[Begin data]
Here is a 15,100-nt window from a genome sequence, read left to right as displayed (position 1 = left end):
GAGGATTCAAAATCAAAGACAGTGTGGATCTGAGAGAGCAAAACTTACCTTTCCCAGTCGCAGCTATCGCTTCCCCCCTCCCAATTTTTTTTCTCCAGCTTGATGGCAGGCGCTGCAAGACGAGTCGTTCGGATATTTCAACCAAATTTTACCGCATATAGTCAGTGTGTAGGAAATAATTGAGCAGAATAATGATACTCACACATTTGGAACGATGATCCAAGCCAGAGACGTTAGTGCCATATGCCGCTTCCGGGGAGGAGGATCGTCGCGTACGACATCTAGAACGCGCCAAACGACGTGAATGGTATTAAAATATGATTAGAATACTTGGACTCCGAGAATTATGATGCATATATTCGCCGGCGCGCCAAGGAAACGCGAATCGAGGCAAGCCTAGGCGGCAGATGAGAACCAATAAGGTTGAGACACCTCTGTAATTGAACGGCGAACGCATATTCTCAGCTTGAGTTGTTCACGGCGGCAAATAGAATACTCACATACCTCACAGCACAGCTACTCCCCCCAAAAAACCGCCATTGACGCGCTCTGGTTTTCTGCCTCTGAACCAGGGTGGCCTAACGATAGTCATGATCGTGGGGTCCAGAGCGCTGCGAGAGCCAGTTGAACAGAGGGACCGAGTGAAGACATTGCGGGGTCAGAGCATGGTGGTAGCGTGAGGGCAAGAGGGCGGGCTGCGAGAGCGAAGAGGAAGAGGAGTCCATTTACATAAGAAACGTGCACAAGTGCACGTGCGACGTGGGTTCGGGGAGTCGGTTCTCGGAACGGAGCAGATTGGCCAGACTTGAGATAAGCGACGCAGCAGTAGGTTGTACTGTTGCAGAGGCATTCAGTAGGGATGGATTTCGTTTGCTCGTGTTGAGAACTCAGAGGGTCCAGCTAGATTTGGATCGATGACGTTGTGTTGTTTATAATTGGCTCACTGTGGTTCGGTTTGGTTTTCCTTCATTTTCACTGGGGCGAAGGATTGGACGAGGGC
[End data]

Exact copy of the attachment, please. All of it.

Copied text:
Here is a 15,100-nt window from a genome sequence, read left to right as displayed (position 1 = left end):
GAGGATTCAAAATCAAAGACAGTGTGGATCTGAGAGAGCAAAACTTACCTTTCCCAGTCGCAGCTATCGCTTCCCCCCTCCCAATTTTTTTTCTCCAGCTTGATGGCAGGCGCTGCAAGACGAGTCGTTCGGATATTTCAACCAAATTTTACCGCATATAGTCAGTGTGTAGGAAATAATTGAGCAGAATAATGATACTCACACATTTGGAACGATGATCCAAGCCAGAGACGTTAGTGCCATATGCCGCTTCCGGGGAGGAGGATCGTCGCGTACGACATCTAGAACGCGCCAAACGACGTGAATGGTATTAAAATATGATTAGAATACTTGGACTCCGAGAATTATGATGCATATATTCGCCGGCGCGCCAAGGAAACGCGAATCGAGGCAAGCCTAGGCGGCAGATGAGAACCAATAAGGTTGAGACACCTCTGTAATTGAACGGCGAACGCATATTCTCAGCTTGAGTTGTTCACGGCGGCAAATAGAATACTCACATACCTCACAGCACAGCTACTCCCCCCAAAAAACCGCCATTGACGCGCTCTGGTTTTCTGCCTCTGAACCAGGGTGGCCTAACGATAGTCATGATCGTGGGGTCCAGAGCGCTGCGAGAGCCAGTTGAACAGAGGGACCGAGTGAAGACATTGCGGGGTCAGAGCATGGTGGTAGCGTGAGGGCAAGAGGGCGGGCTGCGAGAGCGAAGAGGAAGAGGAGTCCATTTACATAAGAAACGTGCACAAGTGCACGTGCGACGTGGGTTCGGGGAGTCGGTTCTCGGAACGGAGCAGATTGGCCAGACTTGAGATAAGCGACGCAGCAGTAGGTTGTACTGTTGCAGAGGCATTCAGTAGGGATGGATTTCGTTTGCTCGTGTTGAGAACTCAGAGGGTCCAGCTAGATTTGGATCGATGACGTTGTGTTGTTTATAATTGGCTCACTGTGGTTCGGTTTGGTTTTCCTTCATTTTCACTGGGGCGAAGGATTGGACGAGGGC